The last story in Amazing Spider-Man #546 is by Zeb Wells. He is part of this comic's fourth creative team, and we won't see him and Chris Bachalo until #555 in April. In this three page effort we are treated to the welcome return of Mike Deodato to these pages.
Harry is having dinner with Lily's father, Bill Hollister. As a DA, Bill knows all about the Osborn family and (as might expect) isn't entirely thrilled with the prospect of Harry dating his daughter. Harry says that he was in Europe "wooing Swiss and German engineers" when his father went nuts. He doesn't plan to go down that road.
Hollister is suspicious of Harry's motives in bankrolling a feasibility study in to whether he should run for major. Did Lily ask him to do it? Is Harry's interest in politics because of Lily, or is his interest in Lily because of politics? Hollister makes it clear that no amount of money will give Harry influence over his campaign or his policies.
Then Lily arrives and the discussion between the two men is at an end. Harry has attempted to convince Hollister that he is nothing like his father. Bill Hollister will evidently take more convincing.
So Zeb Wells is dealing with the election. This is already crossing over into Slott's arc. Harry mentions his relationship with Bill Hollister to Peter in the nightclub. There are posters for rival mayoral candidates Crowne and Parfrey in the alley where the first mugging takes place. Aunt May is wearing a "Vote for Parfrey" badge. There's a big plot here, and it's the one that has me most interested.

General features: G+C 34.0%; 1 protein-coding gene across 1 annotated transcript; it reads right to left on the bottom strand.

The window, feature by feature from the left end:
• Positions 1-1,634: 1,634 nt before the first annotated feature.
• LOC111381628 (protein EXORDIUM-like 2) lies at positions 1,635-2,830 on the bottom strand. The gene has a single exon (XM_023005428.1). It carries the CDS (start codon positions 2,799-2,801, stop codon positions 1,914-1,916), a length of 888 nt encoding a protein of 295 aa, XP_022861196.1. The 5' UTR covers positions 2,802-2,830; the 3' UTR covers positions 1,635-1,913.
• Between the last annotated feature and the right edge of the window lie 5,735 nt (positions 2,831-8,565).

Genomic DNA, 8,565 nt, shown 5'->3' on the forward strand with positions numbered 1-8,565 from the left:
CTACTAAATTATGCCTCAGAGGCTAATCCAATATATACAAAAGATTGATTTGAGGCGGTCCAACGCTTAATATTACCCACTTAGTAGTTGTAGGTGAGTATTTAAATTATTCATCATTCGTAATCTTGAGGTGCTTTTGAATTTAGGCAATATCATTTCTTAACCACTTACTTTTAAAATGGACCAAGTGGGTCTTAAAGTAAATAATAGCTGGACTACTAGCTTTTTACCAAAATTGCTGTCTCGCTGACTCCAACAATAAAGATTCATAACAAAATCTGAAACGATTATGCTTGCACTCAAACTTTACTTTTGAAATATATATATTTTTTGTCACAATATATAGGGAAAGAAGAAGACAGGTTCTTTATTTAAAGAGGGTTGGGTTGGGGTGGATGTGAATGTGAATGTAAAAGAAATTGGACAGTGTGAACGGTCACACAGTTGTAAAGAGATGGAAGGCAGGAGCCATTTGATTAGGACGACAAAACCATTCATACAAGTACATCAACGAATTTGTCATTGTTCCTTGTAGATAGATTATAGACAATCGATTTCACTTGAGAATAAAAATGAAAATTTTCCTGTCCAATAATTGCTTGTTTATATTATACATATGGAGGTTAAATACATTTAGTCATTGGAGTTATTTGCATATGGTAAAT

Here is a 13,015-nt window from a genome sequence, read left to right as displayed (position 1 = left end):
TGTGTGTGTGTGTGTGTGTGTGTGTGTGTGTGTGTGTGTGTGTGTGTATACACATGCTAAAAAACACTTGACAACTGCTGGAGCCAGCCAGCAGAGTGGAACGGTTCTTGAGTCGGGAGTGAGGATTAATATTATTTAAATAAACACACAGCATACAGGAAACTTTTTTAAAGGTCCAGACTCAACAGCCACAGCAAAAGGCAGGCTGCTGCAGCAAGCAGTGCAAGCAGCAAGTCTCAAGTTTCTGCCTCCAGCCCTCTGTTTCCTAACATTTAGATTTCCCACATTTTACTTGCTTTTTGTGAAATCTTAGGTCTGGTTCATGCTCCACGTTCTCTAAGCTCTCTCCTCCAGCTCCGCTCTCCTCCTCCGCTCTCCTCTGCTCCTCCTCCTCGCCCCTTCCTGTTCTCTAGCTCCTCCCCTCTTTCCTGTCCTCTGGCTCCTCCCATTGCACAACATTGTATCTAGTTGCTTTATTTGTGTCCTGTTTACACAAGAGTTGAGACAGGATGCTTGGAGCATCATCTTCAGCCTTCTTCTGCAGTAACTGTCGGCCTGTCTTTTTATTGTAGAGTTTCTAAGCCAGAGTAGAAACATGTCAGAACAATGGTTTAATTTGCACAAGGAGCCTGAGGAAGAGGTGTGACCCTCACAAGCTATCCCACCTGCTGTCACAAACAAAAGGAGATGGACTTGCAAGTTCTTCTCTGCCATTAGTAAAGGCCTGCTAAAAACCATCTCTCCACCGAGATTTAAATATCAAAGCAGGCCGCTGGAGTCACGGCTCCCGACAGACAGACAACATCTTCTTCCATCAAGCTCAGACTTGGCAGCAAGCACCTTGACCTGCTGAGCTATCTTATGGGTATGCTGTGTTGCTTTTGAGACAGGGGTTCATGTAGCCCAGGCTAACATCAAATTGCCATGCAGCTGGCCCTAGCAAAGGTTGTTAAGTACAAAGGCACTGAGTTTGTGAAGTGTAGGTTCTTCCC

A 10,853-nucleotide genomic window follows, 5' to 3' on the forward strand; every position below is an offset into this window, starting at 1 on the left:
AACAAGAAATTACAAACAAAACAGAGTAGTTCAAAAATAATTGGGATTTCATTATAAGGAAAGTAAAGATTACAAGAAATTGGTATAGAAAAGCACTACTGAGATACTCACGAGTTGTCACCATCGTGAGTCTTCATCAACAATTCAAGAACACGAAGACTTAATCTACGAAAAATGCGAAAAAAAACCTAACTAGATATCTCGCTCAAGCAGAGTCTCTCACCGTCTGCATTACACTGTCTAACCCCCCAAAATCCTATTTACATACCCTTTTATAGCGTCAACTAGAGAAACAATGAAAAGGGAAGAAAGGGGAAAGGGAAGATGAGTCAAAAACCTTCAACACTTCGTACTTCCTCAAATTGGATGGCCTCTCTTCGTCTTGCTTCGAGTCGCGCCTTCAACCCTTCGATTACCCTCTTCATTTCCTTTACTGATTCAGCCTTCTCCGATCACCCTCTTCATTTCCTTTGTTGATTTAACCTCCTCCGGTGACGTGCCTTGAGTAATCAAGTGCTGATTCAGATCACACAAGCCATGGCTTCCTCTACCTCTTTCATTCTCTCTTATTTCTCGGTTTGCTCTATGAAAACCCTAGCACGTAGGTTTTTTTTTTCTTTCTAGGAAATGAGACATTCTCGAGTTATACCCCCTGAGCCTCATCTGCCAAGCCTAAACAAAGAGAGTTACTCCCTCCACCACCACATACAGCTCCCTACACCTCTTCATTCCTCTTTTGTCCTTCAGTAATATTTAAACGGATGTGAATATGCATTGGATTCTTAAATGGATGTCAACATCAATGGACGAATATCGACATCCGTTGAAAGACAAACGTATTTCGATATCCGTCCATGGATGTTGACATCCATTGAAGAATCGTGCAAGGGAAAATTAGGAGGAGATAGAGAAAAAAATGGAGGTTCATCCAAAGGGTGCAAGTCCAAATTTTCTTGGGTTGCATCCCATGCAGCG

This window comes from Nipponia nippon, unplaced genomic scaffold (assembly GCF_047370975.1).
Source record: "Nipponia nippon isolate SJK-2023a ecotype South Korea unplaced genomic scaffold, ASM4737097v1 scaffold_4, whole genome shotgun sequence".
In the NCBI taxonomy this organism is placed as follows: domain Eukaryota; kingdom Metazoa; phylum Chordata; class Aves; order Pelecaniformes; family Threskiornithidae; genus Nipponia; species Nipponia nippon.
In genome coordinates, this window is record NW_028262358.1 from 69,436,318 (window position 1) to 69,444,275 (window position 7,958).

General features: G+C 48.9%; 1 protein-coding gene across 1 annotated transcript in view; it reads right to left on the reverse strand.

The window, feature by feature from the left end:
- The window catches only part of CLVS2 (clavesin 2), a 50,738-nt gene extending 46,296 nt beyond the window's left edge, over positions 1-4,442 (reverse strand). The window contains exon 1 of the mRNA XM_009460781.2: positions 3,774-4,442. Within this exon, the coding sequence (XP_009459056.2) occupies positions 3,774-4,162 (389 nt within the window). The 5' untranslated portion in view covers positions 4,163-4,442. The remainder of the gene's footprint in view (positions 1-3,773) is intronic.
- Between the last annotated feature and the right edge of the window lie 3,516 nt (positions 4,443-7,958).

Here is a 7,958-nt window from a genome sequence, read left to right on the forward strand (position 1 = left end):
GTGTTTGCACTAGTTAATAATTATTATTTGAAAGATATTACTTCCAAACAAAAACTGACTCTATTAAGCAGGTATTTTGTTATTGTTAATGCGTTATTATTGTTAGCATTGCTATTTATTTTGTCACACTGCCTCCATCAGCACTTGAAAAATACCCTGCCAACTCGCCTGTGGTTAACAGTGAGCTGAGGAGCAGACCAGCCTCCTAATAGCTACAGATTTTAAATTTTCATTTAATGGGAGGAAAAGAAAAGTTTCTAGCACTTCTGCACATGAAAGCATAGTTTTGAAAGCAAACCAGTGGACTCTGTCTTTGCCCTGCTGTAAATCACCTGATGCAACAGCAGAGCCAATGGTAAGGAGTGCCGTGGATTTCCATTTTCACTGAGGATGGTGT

Harry's motivations remain an enigma at this stage. This isn't the same Harry Osborn who died in Spectacular Spider-Man (Vol. 1) #200. He is more self- assured, almost arrogant - much more like the Harry from the recent Spider-Man movies. How much of this is relevant to the plot, and how much is clutter from the previous atrocity of a story arc is unclear. That's a problem that'll dog this title for a while.
That said, I like this Harry a lot. Probably more than the last time I saw him. Roll on issue #555 I say.
It's difficult to do something meaningful with three pages, but Zeb Wells manages it. And Deodato turns a talking heads story into a visual treat. Four webs.